Coronavirus Catch-up Premium and the National Tutoring Programme: What’s it all about?
The Government says it’s spending a billion pounds to help pupils in England whose learning has been disrupted by the pandemic catch up. But what does that mean for schools?
First, there’s the National Tutoring Programme. On 2 November, the Education Endowment Foundation published a list of ‘tuition partners’ – organizations that provide high-quality small-group tuition to help pupils aged 5-16 catch up in key subjects. Schools will be able to access this tuition at a 75% discount to support the pupils they think need it most.
The Brilliant Club is one of these tuition partners and has launched the new Brilliant Tutoring Programme. Our trained PhD tutors will deliver curricular tutoring in core subjects to groups of three pupils at a time.
As part of the National Tutoring Programme some schools will also be offered full-time ‘academic mentors’, and this part of the scheme is being managed by Teach First.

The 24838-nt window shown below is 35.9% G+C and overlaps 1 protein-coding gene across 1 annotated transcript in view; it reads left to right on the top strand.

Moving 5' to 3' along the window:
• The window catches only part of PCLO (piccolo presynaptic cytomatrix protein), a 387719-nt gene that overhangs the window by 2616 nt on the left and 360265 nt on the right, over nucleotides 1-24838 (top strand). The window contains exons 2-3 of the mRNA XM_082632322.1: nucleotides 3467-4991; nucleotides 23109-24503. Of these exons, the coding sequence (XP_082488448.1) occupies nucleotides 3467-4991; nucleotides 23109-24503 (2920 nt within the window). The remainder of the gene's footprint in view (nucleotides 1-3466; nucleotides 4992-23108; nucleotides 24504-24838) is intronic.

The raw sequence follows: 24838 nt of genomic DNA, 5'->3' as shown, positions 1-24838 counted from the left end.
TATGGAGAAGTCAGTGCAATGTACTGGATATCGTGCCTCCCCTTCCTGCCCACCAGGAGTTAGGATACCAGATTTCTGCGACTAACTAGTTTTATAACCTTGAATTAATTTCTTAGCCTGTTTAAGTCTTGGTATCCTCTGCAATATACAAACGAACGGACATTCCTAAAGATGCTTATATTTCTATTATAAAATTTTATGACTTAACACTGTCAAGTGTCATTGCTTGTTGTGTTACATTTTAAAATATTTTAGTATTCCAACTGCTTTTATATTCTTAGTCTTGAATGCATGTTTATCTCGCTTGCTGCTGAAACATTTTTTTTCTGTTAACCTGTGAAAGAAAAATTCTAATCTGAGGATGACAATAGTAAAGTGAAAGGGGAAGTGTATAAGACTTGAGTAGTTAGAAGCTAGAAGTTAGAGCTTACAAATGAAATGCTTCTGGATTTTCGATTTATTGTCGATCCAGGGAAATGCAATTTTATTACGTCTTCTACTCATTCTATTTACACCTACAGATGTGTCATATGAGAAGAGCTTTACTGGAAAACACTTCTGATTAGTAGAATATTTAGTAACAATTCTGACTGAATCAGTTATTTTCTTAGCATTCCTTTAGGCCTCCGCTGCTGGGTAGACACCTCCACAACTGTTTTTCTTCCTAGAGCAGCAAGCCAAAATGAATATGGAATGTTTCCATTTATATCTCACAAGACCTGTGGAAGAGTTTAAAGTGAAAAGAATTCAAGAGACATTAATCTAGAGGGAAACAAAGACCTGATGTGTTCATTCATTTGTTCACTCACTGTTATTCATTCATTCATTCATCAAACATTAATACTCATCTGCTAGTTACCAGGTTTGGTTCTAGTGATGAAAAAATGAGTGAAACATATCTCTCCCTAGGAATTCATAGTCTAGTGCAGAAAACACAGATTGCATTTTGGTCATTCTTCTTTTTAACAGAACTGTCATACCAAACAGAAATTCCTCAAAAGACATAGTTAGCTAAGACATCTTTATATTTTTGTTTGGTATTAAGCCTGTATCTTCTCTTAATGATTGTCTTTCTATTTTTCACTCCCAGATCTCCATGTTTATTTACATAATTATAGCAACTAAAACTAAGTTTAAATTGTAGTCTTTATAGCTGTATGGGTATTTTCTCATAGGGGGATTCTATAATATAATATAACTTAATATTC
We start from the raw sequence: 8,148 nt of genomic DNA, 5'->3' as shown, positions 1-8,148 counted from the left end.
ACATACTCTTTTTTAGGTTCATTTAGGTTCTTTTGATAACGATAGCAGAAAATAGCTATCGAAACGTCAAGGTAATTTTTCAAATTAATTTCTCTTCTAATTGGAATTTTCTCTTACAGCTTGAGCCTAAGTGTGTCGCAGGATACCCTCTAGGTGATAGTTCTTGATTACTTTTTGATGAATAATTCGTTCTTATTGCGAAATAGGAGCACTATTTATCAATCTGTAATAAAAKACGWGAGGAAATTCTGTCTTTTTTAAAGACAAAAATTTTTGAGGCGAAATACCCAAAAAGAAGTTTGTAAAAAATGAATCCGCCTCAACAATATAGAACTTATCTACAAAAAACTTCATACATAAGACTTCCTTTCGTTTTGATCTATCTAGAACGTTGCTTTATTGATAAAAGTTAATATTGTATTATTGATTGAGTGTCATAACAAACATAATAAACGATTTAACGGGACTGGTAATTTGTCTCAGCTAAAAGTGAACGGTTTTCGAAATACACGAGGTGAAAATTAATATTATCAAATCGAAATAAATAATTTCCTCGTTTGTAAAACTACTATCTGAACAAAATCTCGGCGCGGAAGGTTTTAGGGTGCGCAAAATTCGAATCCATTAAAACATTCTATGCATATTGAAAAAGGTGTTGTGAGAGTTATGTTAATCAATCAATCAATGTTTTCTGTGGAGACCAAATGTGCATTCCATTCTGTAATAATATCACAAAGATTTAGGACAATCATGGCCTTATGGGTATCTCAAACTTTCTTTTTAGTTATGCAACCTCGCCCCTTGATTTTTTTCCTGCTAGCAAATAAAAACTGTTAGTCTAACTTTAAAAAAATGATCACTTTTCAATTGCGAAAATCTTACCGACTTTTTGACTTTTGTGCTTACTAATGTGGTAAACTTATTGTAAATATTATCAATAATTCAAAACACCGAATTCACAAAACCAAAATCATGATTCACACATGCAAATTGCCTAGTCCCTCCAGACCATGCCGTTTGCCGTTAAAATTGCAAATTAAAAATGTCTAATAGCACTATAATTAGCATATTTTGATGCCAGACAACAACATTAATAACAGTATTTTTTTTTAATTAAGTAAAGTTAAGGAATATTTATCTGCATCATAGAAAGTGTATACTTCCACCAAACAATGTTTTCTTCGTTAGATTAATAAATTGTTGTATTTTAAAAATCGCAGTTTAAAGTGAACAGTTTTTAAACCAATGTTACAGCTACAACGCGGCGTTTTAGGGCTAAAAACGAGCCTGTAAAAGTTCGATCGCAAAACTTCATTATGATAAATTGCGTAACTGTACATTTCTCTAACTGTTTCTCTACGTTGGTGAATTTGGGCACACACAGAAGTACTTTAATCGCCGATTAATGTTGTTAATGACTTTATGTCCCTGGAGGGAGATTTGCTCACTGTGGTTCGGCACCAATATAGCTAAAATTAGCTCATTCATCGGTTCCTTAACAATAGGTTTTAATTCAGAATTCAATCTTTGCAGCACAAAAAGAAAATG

Next, the Government has also announced a Coronavirus Catch-up Premium. Mainstream primary and secondary schools are expected to receive £80 per pupil over the course of the year for activities that help pupils to catch up for lost teaching.
The Education Endowment Foundation has published guidance on good ways for schools to spend this money. Small-group catch-up tuition, like the Brilliant Tutoring Programme, is singled out as an effective approach. And schools can make their catch-up premium funds go further by spending on tutoring which is subsidised through the National Tutoring Programme. (For example, the £80 catch-up premium would more than cover the cost of putting a pupil on the Brilliant Tutoring Programme.)
Finally, schools will continue to receive Pupil Premium funding in the normal way. The Government has said that it still expects to schools to provide a broad and ambitious curriculum that sets pupils up for success in further study or employment. The Brilliant Club’s award-winning Scholars Programme remains a great way to stretch and challenge pupils beyond the core curriculum – and it’s been cited by both Ofsted and the EEF as an effective use of Pupil Premium funds.
We know this school year is tough for everyone working in schools, but at The Brilliant Club we’re determined to make sure pupils get the boost they need to keep aiming high.
If you’d like to talk to someone at The Brilliant Club about ways we can support your school, enquire here.